When I first spoke with Parks, she had been told her husband did not meet the guidelines for testing despite showing symptoms and having been in proximity to individuals who tested positive for the virus. Since then, they’ve been told that he does meet the guidelines for testing, but Parks says she’s afraid to bring him to any of the now overcrowded hospitals in their area, where she worries either one of them could become infected with the coronavirus. The couple has adopted a wait-and-see attitude, and improvised an internal quarantine for David while he’s been symptomatic. They’ve been told to keep at least six feet apart, so they separated their townhome into two distinct living areas, with her upstairs and her husband in the living room. “It’s been awful,” Parks says. “I just want to hang out with him, watch Westworld, and YouTube, and instead I just find myself shouting down the stairs to see how he’s doing.” 

The isolation itself can be a problem for pregnant women, says Dr. Joia Crear-Perry, an OBGYN and the president of National Birth Equity Collaborative, an organization focused on black maternal and infant health. Studies have shown that social deprivation is associated with adverse maternal outcomes. “The hard part is we have been encouraging people to not be isolated when you’re pregnant and the need for connectedness,” says Crear-Perry, “and so finding new ways to connect while doing social isolation is important.” 

Vraga says that people should continue to turn to trusted medical resources such as the Centers for Disease Control and Prevention and the American College of Obstetricians and Gynecologists, as well as their providers. But even then, both national organizations are repeating the advice on hand-washing and avoiding people who are sick, but offer no specific guidelines for pregnant women to follow during this epidemic.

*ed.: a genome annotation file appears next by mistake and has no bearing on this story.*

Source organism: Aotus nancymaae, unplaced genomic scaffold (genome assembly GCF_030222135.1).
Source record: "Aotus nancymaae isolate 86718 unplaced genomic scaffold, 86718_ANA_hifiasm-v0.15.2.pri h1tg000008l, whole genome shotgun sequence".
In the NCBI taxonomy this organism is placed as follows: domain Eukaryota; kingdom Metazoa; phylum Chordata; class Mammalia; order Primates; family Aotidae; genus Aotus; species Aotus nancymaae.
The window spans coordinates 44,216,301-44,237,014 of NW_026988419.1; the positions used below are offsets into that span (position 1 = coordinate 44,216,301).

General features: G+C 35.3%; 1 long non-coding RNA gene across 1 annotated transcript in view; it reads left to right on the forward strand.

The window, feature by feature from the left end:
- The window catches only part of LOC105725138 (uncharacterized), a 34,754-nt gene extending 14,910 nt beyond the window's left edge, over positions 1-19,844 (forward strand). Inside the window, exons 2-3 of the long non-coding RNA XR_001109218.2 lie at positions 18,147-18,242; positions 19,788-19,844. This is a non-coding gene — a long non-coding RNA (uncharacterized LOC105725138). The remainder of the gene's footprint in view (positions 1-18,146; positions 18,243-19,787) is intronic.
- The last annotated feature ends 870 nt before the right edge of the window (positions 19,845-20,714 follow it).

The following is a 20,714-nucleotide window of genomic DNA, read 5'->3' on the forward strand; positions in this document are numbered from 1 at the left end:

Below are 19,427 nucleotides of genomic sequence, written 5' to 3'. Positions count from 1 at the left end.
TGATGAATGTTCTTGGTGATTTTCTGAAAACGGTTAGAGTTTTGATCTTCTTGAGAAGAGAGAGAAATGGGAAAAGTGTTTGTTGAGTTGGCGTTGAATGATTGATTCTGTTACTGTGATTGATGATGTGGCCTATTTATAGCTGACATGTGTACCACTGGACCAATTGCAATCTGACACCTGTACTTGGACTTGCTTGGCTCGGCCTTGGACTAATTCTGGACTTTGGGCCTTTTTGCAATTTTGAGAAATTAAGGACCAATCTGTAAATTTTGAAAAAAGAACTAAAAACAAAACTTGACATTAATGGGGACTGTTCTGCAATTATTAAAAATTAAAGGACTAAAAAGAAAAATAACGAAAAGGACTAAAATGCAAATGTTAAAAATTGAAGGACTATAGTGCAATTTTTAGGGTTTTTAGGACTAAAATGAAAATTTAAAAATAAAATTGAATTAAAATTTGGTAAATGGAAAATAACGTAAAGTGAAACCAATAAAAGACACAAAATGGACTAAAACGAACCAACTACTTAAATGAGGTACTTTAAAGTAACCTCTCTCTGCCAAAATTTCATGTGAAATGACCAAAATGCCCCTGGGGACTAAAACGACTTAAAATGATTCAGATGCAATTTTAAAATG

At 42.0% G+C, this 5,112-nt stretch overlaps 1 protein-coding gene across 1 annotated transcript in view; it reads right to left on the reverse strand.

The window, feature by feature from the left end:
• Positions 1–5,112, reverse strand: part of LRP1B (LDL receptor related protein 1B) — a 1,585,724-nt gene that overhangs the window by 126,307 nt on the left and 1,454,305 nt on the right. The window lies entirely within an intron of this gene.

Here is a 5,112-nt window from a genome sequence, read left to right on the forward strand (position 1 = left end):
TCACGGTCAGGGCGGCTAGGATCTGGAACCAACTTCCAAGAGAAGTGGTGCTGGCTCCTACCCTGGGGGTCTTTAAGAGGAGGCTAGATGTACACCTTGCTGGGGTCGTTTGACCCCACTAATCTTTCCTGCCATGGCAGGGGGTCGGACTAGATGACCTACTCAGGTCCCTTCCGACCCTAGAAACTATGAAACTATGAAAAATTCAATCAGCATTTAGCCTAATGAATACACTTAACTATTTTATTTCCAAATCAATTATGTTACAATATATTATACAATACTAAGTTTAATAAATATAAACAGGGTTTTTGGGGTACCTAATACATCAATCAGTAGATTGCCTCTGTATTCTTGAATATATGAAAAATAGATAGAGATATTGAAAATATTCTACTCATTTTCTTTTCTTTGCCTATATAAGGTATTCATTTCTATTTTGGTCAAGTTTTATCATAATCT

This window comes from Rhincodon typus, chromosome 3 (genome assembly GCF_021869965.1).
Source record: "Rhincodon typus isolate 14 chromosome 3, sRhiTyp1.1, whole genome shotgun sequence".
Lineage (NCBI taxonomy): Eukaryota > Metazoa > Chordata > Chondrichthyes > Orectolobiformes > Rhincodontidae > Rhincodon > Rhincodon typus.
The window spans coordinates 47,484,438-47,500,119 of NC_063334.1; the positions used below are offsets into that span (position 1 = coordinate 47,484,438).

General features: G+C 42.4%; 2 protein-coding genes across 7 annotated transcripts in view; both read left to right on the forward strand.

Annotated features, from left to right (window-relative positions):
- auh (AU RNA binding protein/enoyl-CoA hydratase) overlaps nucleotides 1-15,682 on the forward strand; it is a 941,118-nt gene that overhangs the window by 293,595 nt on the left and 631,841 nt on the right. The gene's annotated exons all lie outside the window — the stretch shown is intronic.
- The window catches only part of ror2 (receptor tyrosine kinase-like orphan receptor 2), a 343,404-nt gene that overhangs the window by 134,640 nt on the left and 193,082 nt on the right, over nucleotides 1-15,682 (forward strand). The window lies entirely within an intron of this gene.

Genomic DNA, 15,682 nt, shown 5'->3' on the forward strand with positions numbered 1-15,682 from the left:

“You should still plan to have your prenatal visits and other reproductive health needs throughout the course of your pregnancy,” writes Courtney Benedict, a certified nurse-midwife and director of medical standards implementation at Planned Parenthood. But, she adds, if you are experiencing symptoms of the virus, you should call your health care provider before trying to go in for care.

Initial studies on babies born to mothers with the coronavirus originating in China, which saw the first case in November, have suggested that the disease does not pass from pregnant women to newborns and has not been found in breastmilk. Women who contracted the virus in their second trimester did not experience “critical maternal illnesses” as had been seen in pregnant women who had contracted previous coronaviruses such as SARS or MERS. Adverse outcomes such as preterm births have been reported for infants born to women with the virus, but there isn’t enough information to determine whether those results were caused by the virus or other factors. Data on women who contract the virus in their first trimester is not available, although high fevers during early pregnancy, one of the main symptoms, have been known to cause birth defects.